Take just a minute and think about the world you live in. Have you ever noticed how everything you’re involved in is comprised of opposites? Opposites abound everywhere and in every situation. Webster has many definitions for opposites but they are best summed up in the one where he defines opposites as “elements that are so far apart as to be totally irreconcilable”. For example, we have such irreconcilable opposites as up and down, left and right, short and tall, light and dark, assets and liabilities, success and failure, freedom and bondage and on and on and on.
Think about it: We live in a world of division. We live in a world where “twoness” prevails; a world of duality where every position, situation and condition is challenged by some alternative where one side is always pulling against another or pushing up against a wall that will not yield. This is living in a world that is perfectly designed to promote struggle, turmoil, conflict, confusion, disputes and disagreements. This law of opposites is the cause of all problems. Without knowing how to control or overcome this law of opposites, people try to adapt to it without realizing that by so doing they only succeed in increasing their frustrations and prolonging any solution. Is it any wonder that so many people are suffering such pressures, stresses and anxieties!
If these people could somehow prevent this law from operating in their individual experiences they could enjoy living in a world where oneness prevailed and those things we call problems would have no influence over them. This might be best illustrated by using such familiar opposites as positive and negative. Positives and negatives are opposites and have nothing in common. They cannot mix or commingle. Neither can one be described in term of the other. Try as you might, you cannot successfully justify one to the other. They are opposites. It is the law!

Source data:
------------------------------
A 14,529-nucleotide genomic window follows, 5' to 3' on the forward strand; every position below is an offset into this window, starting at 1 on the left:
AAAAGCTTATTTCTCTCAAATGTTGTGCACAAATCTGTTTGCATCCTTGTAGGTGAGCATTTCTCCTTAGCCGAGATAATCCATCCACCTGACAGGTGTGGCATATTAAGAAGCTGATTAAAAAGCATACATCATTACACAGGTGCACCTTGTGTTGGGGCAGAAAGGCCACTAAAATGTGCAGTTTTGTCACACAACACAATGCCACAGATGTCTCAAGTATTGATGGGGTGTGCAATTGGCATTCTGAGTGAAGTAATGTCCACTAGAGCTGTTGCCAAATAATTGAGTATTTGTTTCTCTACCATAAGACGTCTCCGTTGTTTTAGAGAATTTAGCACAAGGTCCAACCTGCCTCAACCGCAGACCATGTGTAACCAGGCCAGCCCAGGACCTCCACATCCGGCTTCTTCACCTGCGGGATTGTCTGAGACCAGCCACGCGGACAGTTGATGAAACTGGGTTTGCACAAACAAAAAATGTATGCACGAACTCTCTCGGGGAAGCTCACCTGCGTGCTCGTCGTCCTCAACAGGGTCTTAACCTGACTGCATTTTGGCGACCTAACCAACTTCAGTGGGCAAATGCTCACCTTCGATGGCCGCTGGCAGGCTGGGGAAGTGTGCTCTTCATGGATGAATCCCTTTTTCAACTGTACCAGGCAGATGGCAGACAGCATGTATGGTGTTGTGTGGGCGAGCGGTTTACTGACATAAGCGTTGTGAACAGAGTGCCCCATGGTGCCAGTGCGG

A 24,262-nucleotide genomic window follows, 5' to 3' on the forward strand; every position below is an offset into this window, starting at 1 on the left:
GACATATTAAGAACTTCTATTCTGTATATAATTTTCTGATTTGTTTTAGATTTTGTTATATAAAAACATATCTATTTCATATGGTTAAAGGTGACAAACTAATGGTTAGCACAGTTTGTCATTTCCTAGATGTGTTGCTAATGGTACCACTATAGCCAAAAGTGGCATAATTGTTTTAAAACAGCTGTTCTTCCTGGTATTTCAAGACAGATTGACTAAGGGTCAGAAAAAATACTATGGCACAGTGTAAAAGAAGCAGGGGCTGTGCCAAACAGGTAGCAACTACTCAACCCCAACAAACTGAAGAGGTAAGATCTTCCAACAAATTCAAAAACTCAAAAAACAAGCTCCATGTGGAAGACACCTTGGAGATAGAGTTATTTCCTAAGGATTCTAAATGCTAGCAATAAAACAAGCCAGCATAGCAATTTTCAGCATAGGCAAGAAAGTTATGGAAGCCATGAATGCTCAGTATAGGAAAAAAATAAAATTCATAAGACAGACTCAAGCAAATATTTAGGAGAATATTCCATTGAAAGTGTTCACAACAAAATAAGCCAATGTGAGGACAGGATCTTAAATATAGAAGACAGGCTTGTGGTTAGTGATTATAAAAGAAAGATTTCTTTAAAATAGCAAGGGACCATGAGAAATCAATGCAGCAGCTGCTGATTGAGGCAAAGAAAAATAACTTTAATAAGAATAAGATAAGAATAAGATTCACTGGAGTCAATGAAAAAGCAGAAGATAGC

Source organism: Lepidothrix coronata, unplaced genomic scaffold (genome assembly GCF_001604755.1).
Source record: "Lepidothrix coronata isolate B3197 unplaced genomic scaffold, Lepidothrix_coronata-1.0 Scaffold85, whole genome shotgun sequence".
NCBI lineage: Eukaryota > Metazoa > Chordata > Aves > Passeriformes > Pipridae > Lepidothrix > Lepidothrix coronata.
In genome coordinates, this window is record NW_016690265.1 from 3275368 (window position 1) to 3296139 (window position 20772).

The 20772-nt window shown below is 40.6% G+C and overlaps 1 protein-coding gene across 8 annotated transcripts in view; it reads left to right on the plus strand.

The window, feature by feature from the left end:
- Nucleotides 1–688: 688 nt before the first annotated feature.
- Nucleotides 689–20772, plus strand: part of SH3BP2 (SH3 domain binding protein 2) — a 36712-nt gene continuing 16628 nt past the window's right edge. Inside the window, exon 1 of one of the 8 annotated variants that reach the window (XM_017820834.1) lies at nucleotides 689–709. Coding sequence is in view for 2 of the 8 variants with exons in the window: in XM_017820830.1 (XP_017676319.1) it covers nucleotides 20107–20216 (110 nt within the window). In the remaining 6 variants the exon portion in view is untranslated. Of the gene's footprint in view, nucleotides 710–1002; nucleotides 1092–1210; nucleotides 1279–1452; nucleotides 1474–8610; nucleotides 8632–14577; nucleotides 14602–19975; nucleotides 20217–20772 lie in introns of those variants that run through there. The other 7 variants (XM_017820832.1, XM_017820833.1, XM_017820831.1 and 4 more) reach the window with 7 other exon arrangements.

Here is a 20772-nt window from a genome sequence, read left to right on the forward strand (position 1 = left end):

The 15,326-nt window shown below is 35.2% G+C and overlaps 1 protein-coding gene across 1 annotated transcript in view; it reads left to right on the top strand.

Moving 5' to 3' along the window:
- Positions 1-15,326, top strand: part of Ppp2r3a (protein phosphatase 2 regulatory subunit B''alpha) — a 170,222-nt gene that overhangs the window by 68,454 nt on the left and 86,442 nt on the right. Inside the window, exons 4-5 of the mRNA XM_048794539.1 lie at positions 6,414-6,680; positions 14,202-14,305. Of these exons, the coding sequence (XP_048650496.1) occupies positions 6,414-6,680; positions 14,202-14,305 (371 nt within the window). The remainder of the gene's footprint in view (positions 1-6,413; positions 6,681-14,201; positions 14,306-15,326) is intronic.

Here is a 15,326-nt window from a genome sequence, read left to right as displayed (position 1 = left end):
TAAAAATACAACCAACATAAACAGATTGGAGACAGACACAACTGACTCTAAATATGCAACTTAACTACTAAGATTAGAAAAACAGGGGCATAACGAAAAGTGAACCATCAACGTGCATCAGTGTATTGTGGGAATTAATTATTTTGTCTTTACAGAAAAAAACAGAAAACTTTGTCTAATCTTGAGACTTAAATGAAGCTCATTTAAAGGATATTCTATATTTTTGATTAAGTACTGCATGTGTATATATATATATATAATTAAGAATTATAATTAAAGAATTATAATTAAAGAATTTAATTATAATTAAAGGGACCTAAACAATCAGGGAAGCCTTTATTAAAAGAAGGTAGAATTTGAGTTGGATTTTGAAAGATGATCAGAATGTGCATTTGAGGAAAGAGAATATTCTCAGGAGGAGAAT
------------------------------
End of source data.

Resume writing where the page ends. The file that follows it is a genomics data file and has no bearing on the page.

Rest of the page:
A problem is defined by Webster as “an intricate, unsettled question without an answer; a source of perplexity and vexation”. By their very nature, problems are negative. Webster defines “negative’ as “something that is the opposite, or negation, of something”. That “something” is the positiveness of the problem’s solution. Webster’s definition of “positive” is “that which is real, not speculative, not fictitious and logically affirmative; that which has actual existence”. Just as a negative has absolutely no positive characteristics, so a positive has absolutely no negative characteristics. They are opposites. It is the law! And because it is an absolute, universal law it is not subject to chance, change, modification, circumvention or debate. It maintains its own integrity, is self- enforcing and works simply because it exists…forever! When properly applied it is your absolute assurance of successful conclusions.
The problem is negative and unreal. The objective is positive and real. Logic, then, demands that in order to experience your goal or objective or receive the answer to your question, you must discipline yourself to maintain a mind-set that is responsive to the positive ideas that will dissolve your negative problems.
This is probably the most demanding discipline you will ever be faced with because we’ve been trained to accept both positives and negatives as real. From this premise, we attempt to solve a problem by confronting it as an adversary with which we are compelled to do battle. We try to “understand” it and “deal” with it as though it were a reality instead of simply being a negation of that which we are seeking.
Does all this sound too abstract to be practical in what we call the “real” world of nuts and bolts? While individual circumstances will vary, the procedural application of this law is always the same. Consider this case study: Static sale plagued a company and great effort and money was invested to find some means by which they could increase the sales volume of their product. Their best efforts failed and they resigned themselves to the conviction that the market was flooded to the point of saturation and nothing further could be done. They were prepared to “eat their losses” and move on.
Then the principles embodied in this discovery were initiated by one individual who, in the secrecy of his own thought, maintained the integrity of this positive, constructive, solution oriented approach. He mentally rejected all discussions that focused on the “problem” even though circumstances required that he be involved in them. Soon he developed a plan. Every detail of a brand new merchandising procedure unfolded that was a radical departure from all traditional methods. The plan was implemented and sales increased immediately to a level that far exceeded the company’s most optimistic projections. As an added bonus, the implementation of this plan did not require any additional capital expenditures.
This confirms Victor Hugo’s statement that, “there is nothing more powerful than the right idea whose time has come”. The sales “problem” simply disappeared. Why? Because, being an unreal negation, it never did have the substance or reality of its positive opposite. Where did the problem go? It went to the same place the flat world went as soon as Columbus discovered that it was really round. It didn’t “go” anywhere because it wasn’t a real “something” to begin with!